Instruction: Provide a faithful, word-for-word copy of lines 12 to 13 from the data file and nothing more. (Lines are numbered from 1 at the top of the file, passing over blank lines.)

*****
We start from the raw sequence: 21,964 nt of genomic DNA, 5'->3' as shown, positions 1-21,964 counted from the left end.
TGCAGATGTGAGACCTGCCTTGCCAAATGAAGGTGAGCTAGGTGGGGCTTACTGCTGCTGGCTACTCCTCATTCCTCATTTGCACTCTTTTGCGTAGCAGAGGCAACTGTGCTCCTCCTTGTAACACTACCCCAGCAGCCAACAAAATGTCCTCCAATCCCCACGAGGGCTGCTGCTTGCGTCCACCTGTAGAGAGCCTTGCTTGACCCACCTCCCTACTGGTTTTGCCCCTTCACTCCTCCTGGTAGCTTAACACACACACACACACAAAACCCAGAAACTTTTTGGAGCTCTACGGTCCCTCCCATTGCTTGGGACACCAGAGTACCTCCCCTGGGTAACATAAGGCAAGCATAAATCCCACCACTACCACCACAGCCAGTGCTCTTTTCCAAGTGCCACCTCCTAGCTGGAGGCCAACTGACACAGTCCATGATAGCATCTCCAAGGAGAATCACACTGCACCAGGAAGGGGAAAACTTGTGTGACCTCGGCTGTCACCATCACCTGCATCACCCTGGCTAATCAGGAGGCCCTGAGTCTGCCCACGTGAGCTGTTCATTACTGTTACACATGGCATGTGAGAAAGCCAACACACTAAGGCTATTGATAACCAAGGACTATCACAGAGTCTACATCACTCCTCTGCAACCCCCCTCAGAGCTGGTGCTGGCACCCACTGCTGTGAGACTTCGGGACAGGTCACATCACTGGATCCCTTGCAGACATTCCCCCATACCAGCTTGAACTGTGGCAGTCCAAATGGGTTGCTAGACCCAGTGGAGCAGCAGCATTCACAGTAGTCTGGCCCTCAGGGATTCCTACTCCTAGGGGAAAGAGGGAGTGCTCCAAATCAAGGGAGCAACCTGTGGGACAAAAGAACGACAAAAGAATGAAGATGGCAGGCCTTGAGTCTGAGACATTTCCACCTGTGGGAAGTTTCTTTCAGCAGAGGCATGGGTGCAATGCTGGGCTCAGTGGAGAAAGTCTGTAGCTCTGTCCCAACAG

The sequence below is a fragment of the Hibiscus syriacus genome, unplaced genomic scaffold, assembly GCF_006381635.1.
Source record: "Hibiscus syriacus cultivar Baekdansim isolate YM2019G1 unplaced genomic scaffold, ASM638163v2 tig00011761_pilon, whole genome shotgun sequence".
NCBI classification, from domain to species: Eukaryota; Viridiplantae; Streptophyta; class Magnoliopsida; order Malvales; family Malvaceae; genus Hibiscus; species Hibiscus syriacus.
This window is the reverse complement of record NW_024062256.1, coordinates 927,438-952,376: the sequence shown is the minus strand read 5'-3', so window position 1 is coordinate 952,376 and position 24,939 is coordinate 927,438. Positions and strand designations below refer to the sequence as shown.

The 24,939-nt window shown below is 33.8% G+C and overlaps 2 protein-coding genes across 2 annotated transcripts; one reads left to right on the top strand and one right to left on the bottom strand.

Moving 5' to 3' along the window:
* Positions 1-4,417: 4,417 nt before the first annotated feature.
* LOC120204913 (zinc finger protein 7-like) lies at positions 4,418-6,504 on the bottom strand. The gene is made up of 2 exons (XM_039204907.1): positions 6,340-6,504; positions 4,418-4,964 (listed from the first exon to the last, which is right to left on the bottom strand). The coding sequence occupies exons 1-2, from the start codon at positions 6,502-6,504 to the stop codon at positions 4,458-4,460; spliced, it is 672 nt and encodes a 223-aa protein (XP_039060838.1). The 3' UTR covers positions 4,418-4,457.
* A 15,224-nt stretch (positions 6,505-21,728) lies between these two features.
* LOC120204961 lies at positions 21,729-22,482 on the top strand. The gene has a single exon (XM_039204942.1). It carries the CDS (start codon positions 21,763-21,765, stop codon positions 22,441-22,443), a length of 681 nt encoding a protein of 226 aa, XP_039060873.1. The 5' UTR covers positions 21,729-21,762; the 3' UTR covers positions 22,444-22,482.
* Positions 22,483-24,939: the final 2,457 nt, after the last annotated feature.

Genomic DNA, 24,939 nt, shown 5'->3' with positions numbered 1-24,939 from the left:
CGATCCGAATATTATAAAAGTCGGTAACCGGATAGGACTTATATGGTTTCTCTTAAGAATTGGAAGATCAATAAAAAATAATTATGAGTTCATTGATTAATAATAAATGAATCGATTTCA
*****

* LOC120204961 lies at positions 21,729-22,482 on the top strand. The gene has a single exon (XM_039204942.1). It carries the CDS (start codon positions 21,763-21,765, stop codon positions 22,441-22,443), a length of 681 nt encoding a protein of 226 aa, XP_039060873.1. The 5' UTR covers positions 21,729-21,762; the 3' UTR covers positions 22,444-22,482.
* Positions 22,483-24,939: the final 2,457 nt, after the last annotated feature.